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August 12, 2014

Daily League Strategy

Up Latos

by Paul Sporer

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With DraftKings’ acquisition of DraftStreet, I will now be using that site’s dollar values to select my players of the day.


Mat Latos ($8,900 CIN v. BOS) – It’s been a bit of a slow burn with Latos, though in fairness he is just 10 games into his season. The ratios are there. He has a strong 3.12 ERA and a tremendous 0.95 WHIP, but the component numbers have lagged a bit thanks to an uninspiring 5.7 K/9 rate. His 2.3 BB/9 rate is actually a career-best, giving him a passable 2.5 K:BB ratio. I still think we’ll see a strikeout surge before year’s end. Even with the modest strikeout totals, he’s logged 20+ points in each of his past two outings and he gets to face an offense that has been baseball’s second-worst against righties since the All-Star break. Of course, the only team below them is Latos’ own Reds at .575, which means runs could be at a premium tonight in Cincy, but I’m still betting on a strong effort from Latos.

J.A. Happ ($6,600 TOR at SEA) – Happ has an incredible 1.71 ERA in his past four starts with 25 Ks and a 4.2 K:BB ratio in 26 1/3 innings of work, including a 12-K, eight-inning gem his last time out against Baltimore (which he lost, 2-1). He has been a boom/bust pitcher throughout his past 10 outings, with a pair of 30+ outings (33.7 v. CWS, 33.8 in that BAL outing) and a pair of negative scoring starts (-2.3 at LAA, -1.6 at CIN). This is a tremendous opportunity to stay white-hot as the Mariners have been one of baseball’s worst teams against lefties this year with a .645 OPS (29th). Happ is my favorite pitcher pick of the day from a cost/production standpoint.

Kyle Hendricks ($6,100 CHC v. MIL) – He didn’t place on the Cubs’ top 10 prospect list this offseason, in large part due to the depth of the system, and yet he’s looked every bit like a solid prospect since his arrival. The Reds got to him for four earned runs in his MLB debut, but he’s allowed just four more earned runs in his last four starts combined, giving him a 2.10 ERA in 34 1/3 innings of work. His two August starts have been particularly impressive, as he’s gone into Los Angeles (Dodgers) and Colorado and emerged with a 1.80 ERA in 15 innings. Sure, the Rockies aren’t exactly whole right now, but you can’t knock an 8 IP/2 ER gem in Coors. The right-hander has dominated righties to the tune of a .197 AVG and .534 OPS so far. He gets essentially a leftyless club in the Brewers on Tuesday night (he could see up to three, but only one of them, Scooter Gennett, is any good).

With today’s full slate, there are several strong options on the mound even beyond my three favorites. Others on the value end of the spectrum include Wily Peralta ($7,500), Shane Greene ($6,800), and Jeremy Hellickson ($5,900). Joe Kelly ($6,400) against the Reds with their aforementioned struggles versus righties is also an intriguing play. In the upper reaches, I like Collin McHugh ($8,700) and Doug Fister ($8,400), but if you really want to spend without completely breaking the bank, Adam Wainwright at $9,500 is almost a bargain with Chris Sale and Jon Lester priced at $3,000 and $2,100 more, respectively. Waino gets the Marlins and he’s coming off of a 24.4-point effort that, thankfully for us, didn’t even raise his price.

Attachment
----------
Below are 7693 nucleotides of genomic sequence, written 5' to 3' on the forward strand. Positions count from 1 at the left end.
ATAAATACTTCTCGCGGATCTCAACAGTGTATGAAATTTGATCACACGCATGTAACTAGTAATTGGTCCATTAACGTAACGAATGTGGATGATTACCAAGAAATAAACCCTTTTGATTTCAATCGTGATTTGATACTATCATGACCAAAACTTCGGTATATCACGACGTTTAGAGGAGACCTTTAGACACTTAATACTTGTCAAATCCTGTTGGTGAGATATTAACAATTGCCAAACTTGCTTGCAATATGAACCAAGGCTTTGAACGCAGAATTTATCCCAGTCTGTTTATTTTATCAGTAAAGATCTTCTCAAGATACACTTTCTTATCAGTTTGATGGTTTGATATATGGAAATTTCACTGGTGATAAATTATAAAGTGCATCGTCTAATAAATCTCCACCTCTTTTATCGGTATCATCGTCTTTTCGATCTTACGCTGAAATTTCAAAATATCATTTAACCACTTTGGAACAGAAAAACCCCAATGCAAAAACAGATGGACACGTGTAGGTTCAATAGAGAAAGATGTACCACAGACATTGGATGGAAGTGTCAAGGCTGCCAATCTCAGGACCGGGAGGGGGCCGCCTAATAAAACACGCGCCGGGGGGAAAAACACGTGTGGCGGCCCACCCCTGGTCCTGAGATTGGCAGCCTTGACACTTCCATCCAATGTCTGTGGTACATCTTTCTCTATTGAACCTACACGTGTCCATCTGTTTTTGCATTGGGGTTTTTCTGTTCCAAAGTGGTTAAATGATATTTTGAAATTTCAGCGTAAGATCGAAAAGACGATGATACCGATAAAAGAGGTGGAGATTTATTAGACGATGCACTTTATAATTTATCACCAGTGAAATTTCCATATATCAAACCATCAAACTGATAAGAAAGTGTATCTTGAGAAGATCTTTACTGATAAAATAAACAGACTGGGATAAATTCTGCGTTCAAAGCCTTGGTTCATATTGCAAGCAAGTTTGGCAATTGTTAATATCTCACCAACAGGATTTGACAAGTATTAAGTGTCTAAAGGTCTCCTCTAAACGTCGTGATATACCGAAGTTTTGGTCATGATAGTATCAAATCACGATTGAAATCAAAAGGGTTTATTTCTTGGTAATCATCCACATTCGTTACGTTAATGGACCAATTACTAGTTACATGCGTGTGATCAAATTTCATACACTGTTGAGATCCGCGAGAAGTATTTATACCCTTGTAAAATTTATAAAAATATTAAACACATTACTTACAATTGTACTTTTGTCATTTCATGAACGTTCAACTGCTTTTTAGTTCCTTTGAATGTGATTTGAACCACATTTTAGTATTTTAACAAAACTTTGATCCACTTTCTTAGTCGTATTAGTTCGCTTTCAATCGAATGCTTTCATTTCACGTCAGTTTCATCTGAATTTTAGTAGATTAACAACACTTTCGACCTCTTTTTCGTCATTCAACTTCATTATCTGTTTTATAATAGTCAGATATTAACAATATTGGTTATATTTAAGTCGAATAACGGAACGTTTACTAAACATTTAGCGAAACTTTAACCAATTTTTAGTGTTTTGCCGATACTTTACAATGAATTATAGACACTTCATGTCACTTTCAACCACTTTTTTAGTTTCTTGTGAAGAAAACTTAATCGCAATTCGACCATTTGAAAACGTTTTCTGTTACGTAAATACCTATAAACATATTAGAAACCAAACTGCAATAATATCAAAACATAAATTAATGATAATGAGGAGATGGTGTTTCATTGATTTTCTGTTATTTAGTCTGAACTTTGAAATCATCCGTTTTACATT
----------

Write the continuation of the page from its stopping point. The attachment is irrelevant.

Mike Trout ($5,400 LAA v. PHI) – What do I really need to say about Trout? I don’t always pick him because he’s super expensive, but he's often worth it, with an obscene 10.5 PPG average. On a day like today when there are several low-dollar and worthwhile options on the mound, you can afford to spend lavishly on your lineup, which usually includes procuring the services of Trout, Andrew McCutchen, Troy Tulowitzki, or Paul Goldschmidt. Well, three of those four are currently hurt, but the one who isn’t is the one you want most anyway!

Justin Morneau ($4,100 COL at SD) – A Rockies player outside of Coors? Are you nuts? Morneau actually hasn’t had much of a home/road split this year (.879/.848), trading in some power for on-base on the road, but essentially hitting the same (14-point difference in AVG, which is essentially two or three hits given his ABs). Meanwhile, I remain fully skeptical about Odrisamer Despaigne despite his 3.10 ERA through eight starts. He has a paltry 1.4 K:BB ratio (1.0 at home). I like the idea of jumping on one or two Rockies players here because I think they will be underused playing in virtually the polar opposite of their home ballpark.

Conor Gillaspie ($3,400 CWS at SF) – Did you know that Gillaspie is still hitting well above .300 on the season? His .313 AVG is fueled by a .342 mark against righties in 260 at-bats with all four of his homers, all three of his triples, and 21 of his 28 doubles. He gets to face the organization that drafted him in the first round back in 2008. Ryan Vogelsong is having a solid season, but he does let lefties hit .288 with a .762 OPS (.244, .696 v. RHB). It’s a tough hitter’s park, but I like the inexpensive gamble here.

Marlon Byrd ($3,800 PHI at LAA) – Byrd has quietly put together a solid followup campaign to last year’s shocking age-35 breakout (.847 OPS, 24 HRs) by eclipsing the home run pace (he already has 22 in 90 fewer PA than last year) and maintaining a healthy .793 OPS. C.J. Wilson has a 206-point platoon split this year with a .786 OPS against righties, which includes 13 homers allowed (his 1.1 HR/9 this year is a career worst as a starter). Byrd had his first zero since July 30th yesterday afternoon against the Mets. It’s time to start a new streak.

Paul Sporer is an author of Baseball Prospectus. 
Click here to see Paul's other articles. You can contact Paul by clicking here

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